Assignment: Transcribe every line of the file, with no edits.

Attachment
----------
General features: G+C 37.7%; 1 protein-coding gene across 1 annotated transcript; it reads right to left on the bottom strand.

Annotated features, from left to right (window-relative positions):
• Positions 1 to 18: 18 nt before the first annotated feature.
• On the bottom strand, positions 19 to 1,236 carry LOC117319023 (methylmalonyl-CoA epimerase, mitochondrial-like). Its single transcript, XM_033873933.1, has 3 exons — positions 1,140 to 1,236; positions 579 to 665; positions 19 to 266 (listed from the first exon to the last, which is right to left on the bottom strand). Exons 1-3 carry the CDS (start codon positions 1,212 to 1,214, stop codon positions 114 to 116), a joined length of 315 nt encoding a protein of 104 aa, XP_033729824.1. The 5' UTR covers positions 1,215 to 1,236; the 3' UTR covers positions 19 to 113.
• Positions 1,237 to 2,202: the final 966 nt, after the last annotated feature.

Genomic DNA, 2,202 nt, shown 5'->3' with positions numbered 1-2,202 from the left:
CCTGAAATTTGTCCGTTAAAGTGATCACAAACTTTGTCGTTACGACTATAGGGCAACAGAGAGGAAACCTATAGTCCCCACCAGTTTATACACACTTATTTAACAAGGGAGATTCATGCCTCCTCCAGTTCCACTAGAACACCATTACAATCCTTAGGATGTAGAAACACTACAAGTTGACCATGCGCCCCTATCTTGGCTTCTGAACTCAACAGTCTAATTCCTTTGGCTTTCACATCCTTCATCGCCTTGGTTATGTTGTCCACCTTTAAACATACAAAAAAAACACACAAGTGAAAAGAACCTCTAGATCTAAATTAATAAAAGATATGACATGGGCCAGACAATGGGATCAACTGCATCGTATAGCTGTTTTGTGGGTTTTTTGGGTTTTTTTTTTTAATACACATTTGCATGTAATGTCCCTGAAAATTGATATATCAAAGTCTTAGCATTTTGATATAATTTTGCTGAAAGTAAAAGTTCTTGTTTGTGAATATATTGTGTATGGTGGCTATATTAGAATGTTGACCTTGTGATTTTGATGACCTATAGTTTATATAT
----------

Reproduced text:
General features: G+C 37.7%; 1 protein-coding gene across 1 annotated transcript; it reads right to left on the bottom strand.

Annotated features, from left to right (window-relative positions):
• Positions 1 to 18: 18 nt before the first annotated feature.
• On the bottom strand, positions 19 to 1,236 carry LOC117319023 (methylmalonyl-CoA epimerase, mitochondrial-like). Its single transcript, XM_033873933.1, has 3 exons — positions 1,140 to 1,236; positions 579 to 665; positions 19 to 266 (listed from the first exon to the last, which is right to left on the bottom strand). Exons 1-3 carry the CDS (start codon positions 1,212 to 1,214, stop codon positions 114 to 116), a joined length of 315 nt encoding a protein of 104 aa, XP_033729824.1. The 5' UTR covers positions 1,215 to 1,236; the 3' UTR covers positions 19 to 113.
• Positions 1,237 to 2,202: the final 966 nt, after the last annotated feature.

Genomic DNA, 2,202 nt, shown 5'->3' with positions numbered 1-2,202 from the left:
CCTGAAATTTGTCCGTTAAAGTGATCACAAACTTTGTCGTTACGACTATAGGGCAACAGAGAGGAAACCTATAGTCCCCACCAGTTTATACACACTTATTTAACAAGGGAGATTCATGCCTCCTCCAGTTCCACTAGAACACCATTACAATCCTTAGGATGTAGAAACACTACAAGTTGACCATGCGCCCCTATCTTGGCTTCTGAACTCAACAGTCTAATTCCTTTGGCTTTCACATCCTTCATCGCCTTGGTTATGTTGTCCACCTTTAAACATACAAAAAAAACACACAAGTGAAAAGAACCTCTAGATCTAAATTAATAAAAGATATGACATGGGCCAGACAATGGGATCAACTGCATCGTATAGCTGTTTTGTGGGTTTTTTGGGTTTTTTTTTTTAATACACATTTGCATGTAATGTCCCTGAAAATTGATATATCAAAGTCTTAGCATTTTGATATAATTTTGCTGAAAGTAAAAGTTCTTGTTTGTGAATATATTGTGTATGGTGGCTATATTAGAATGTTGACCTTGTGATTTTGATGACCTATAGTTTATATAT